A little loopy from the day, we pushed on a couple more miles until we neared Yaki Point and found a perfect spot hanging off a rock and looking back toward the sun. I tend to set unrealistic expectations, but that sunset was everything I imagined it to be. Well worth the 12.5 miles we walked that day. We hopped a shuttle back to our car and headed back to the campground.
On our way back East, we stopped in Downtown Flagstaff, Meteor Crater Monument, Petrified National Forest, and Downtown Oklahoma City before we moved south down into the Mississippi Delta. Clarksdale, MS, was a stop I added to the road trip at the last minute because I knew Matt would love it. It's the birthplace of the Delta Blues and it's where blues legend Robert Johnson sold his soul to the devil (as the story goes) in exchange for his mad guitar skills.
By selling his soul, Johnson paid the price — he died at the young age of 27 — and began The 27 Club - a story many of us music fans are familiar with today. So many incredible artists have died at 27 following Johnson — Brian Jones, Jimi Hendrix, Janis Joplin, Jim Morrison, Kurt Cobain and Amy Winehouse to name a few.
Clarksdale was like a ghost town when we arrived. The old side of town where the blues cafe and other music dives remain were all shut down due to the pandemic but it looked like they hadn't been open in years. We got the iconic photo of him at the crossroads with his guitar and I took him to the small guitar shop so he could pic on some instruments he'll probably never be able to afford.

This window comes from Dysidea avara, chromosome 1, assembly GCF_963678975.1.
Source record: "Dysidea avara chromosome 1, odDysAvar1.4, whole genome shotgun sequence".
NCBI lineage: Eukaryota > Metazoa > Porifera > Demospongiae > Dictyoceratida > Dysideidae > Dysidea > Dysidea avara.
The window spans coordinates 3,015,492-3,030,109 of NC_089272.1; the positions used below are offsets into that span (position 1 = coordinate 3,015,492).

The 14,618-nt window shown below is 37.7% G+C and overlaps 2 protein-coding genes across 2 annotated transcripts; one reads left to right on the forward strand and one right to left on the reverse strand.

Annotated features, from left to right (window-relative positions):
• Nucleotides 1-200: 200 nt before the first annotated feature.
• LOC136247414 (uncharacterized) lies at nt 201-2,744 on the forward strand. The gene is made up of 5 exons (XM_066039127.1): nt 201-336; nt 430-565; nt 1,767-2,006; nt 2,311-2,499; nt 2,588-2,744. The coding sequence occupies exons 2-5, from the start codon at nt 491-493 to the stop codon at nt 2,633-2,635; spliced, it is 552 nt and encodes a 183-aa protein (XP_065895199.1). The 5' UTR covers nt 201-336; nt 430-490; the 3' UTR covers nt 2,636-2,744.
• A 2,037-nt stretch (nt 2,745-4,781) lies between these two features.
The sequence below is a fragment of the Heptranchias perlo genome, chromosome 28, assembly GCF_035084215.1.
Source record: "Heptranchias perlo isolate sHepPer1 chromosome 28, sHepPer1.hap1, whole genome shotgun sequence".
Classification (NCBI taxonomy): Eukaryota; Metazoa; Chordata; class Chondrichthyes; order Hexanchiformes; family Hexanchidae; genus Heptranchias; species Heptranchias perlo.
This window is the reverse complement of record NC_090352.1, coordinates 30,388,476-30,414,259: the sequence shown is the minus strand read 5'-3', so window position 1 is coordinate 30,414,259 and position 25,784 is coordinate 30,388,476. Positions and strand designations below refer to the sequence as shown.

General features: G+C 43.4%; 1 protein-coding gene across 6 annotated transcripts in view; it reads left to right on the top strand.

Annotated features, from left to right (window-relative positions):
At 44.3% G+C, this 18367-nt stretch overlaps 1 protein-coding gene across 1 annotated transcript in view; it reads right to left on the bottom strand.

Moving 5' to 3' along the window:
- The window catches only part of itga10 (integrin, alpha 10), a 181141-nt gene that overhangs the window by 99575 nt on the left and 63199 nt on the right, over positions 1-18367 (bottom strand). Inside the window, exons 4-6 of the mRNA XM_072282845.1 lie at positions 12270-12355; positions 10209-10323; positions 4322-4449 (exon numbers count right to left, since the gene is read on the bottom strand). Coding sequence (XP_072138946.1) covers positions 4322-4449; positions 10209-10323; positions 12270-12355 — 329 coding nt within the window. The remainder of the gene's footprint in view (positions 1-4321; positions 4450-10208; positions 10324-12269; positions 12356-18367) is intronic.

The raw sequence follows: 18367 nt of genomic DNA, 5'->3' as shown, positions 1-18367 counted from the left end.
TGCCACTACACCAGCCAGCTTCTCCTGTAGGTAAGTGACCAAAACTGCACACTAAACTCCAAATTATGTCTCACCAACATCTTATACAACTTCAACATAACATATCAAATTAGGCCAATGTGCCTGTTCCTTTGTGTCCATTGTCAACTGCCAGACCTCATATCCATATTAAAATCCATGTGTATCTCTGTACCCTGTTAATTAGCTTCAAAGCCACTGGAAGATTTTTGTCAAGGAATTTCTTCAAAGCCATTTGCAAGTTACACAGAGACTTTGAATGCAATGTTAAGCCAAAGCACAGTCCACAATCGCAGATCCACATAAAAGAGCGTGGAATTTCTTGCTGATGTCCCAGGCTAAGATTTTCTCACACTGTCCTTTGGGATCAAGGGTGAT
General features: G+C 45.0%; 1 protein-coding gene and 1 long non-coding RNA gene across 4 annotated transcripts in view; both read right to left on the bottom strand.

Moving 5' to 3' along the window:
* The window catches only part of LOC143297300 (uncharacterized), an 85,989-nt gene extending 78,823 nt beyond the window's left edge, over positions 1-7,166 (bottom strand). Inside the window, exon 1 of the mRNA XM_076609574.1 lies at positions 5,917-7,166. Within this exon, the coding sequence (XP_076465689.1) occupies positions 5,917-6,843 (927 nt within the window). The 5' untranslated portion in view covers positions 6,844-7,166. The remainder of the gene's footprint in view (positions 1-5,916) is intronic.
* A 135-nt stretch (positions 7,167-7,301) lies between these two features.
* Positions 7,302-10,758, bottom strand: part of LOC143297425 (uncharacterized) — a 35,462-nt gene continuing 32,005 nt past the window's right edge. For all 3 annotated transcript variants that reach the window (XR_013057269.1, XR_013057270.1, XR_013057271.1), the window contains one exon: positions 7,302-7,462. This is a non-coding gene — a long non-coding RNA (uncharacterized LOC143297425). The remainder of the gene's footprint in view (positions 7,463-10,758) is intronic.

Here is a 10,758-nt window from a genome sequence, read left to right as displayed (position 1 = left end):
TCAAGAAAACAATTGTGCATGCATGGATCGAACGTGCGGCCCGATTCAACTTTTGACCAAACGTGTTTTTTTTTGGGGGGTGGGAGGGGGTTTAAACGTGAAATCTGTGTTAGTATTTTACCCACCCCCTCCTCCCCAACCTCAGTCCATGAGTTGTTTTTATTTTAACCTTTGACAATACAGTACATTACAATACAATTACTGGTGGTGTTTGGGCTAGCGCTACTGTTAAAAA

We stayed at The Clark House, the oldest home in town. It was an antebellum mansion turned into a B&B. We were the only ones staying there, which was a little creepy, but we enjoyed it. The blues journey continued the next day as we made our way back up to Memphis and walked down Beale Street taking in all the history.
We were supposed to stay the night in Memphis and make it home the next day, but as we sat at Central BBQ chowing down on some ribs and brisket, we were ready to go home. Not because we were cranky and tired of being on the road, but because we had such an incredible trip, had done all the things we'd set out to do and we're ready to see our pups again!
Sure, part of us didn't want to return to reality, but I think we felt refreshed from all the adventure. We were going home with a deeper connection to each other and with a reassurance that we have each other's back when we're faced with challenges.
It was a relief for me to know that even with everything we've been through in the last few years, all the growing and changing we've done individually hadn't changed the way we feel about each other. We're still in love with each other. We still want the best for each other. It can't last forever of course — we got into a fight not even a week after we got home — but that's just marriage.
Now we're getting back into our routines at home and at work, but we're both committed to working harder to continue our adventures together every day. We will fail, we will fight about it, but we'll keep trying. That's what this commitment thing is all about.